A Mile in His Shoes

When my son wakes up in the morning, the first thing he does is check his iPhone.  He eventually gets out of bed, does what needs doing in the washroom and then begins to scrounge through the cupboards in search of food. Once all of this is done and he is ready to eat, he pulls his meter out of his pocket and tests.

I constantly ask why he doesn’t test as soon as he wakes up? When I wake up in the morning, and it’s not a school day, my first stop is his room to test him.  After that I do the rest of my morning routine but testing is first on the list before all else and it’s not my body.  Why can’t he do that, I often wonder.

Today I thought about it a little bit more. For years I have questioned things like forgetting to bolus.  He has had to have insulin with his food for as long as he can remember and long before that. How can he forget to bolus?  How can he go for days and days without changing an infusion set? Doesn’t the adhesive begin to annoy him? And the list of questions go on.

But what if I was the person living with diabetes? Would I still be as diligent? I have a hard time sticking to a diet.  I can do a new exercise routine for three weeks and when it is supposed to become habit, for me it becomes annoying and I usually come up with a thousand excuses and eventually stop. How would I then handle a routine that had to last me for the rest of my natural life?

I could count the carbs at every meal. That is habit. I do that all the time now.  In fact, recently a friend and I were out to dinner. I was ready to tell him how many carbs in his supper when I realized that it wasn’t necessary.  We didn’t need to count the carbs.  My son wasn’t there.

What about site changes? The other day, my son said that he should get to do one on me in exchange for all of the infusion sets that I have put in him over the years. I declined. Would I be like him and put off changing them for as long as possible? I would probably need to use numbing cream ( he hasn’t used it in years).  The noise of the insertion launching device would freak me out. I would probably also be looking for someone else to do it for me so I didn’t pull away.

Testing? Would I test as often as I should? Possibly. I might be okay here because I would have to use AST.  I have tested on my arm before. It was completely painless. That amazed me! Lancing my fingers?? Well that would take a lot more effort and my son makes it look like no big deal.  Once again, what’s with the big bang of the lancet? That noise scares the begeebees out of me! I wouldn’t be worried about drawing attention to myself in public because…well I just don’t really care about stuff like that most of the time.

If I walked in my son’s shoes, would I be better at my care? Perhaps but I am a bit older than him.  If I walked in my son’s shoes when I was 15, would I be better at my care than he is? I remember what I was doing at 15 and 16 years old.  Diabetes would not have been a welcomed addition to my awkward new life.  I’ll have to try to remember that a little more. I am trying but when your child’s life depends on something like insulin injections and blood glucose testing, it can be hard to remain relaxed and easy going. I will work on focusing how ill-fitting his shoes are when I try them on. They are his shoes. I can lace them for him but he will one day have to walk in them alone…and as a mother, that still remains scary.

shoes
His dirty running shoes, my pasty legs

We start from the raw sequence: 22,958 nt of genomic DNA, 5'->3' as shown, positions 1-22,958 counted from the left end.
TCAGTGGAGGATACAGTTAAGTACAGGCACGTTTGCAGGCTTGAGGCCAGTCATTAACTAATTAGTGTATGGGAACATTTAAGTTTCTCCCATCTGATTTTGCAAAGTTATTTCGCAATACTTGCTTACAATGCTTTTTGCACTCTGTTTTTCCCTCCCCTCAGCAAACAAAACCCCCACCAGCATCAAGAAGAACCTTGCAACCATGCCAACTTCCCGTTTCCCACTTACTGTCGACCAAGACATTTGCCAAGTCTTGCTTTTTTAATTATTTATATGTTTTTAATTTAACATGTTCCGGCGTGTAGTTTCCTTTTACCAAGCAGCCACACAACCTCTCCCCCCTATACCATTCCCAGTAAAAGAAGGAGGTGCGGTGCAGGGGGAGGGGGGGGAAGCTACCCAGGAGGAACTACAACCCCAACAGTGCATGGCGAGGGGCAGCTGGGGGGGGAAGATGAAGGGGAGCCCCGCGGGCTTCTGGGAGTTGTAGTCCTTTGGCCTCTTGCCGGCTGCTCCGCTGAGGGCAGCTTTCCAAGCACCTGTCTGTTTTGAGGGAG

What? No Blood? No Tears? What happened?

Wow! Did that really happen? Was it really that painless? Did I miss something? Why am I not ready to cry in frustration? Are we making progress?

The other day, I sat down with our notebook. Its the one that says what sort of workout my son did, how intense it was and what we did about diabetes care as well as what sort of results were had. I asked for his meter and I plugged it into my iPod.  It had only been a few days since I had done this. I was still a little nervous about what I would find. 

Despite the fact that bg level reviews are supposed to be a time for discussion and learning, they normally are times when I cringe and want to cry while my son glazes over and comes up with strange excuses for missed readings. This time was very different!

I noted the readings.  We talked about foods before exercise. We talked about foods after exercise. He talked about how he felt exercising with various foods in his system.  We looked at missed readings and high readings. He was quick to point out his own errors and state that he needed to improve to get back to that guy he had been the week before.

I told him he had done really well. I was impressed.  He walked away with his own definition of what needed to be done and I did a small bit of tweaking based on my own feelings.  The biggest shock was the feelings and the atmosphere when the process was over…It was great! There was peace.

I felt good. I was happy to see readings and an interest. He felt pretty happy with things in general. He had seen decent numbers and had a strategy for readings that were a little off.  There was no blood spilt.  There were no tears.  Could we be making progress??

He goes away in a week and will be on his own for his diabetes care. This is normally a time when he applies the motto “When the cat’s away, the mouse will play!” or his his case when the mouse is away from the cat but you get the idea! I have been reading Moira McCarthy’s book as often as I can.(Blog review to come later!) I think I have a better grasp of will most likely happen while he is gone and why.  I think I may be better able to handle it when he comes back…well maybe…well I will try anyway! For now, I will just savor a really nice sharing of diabetes information with my son. drama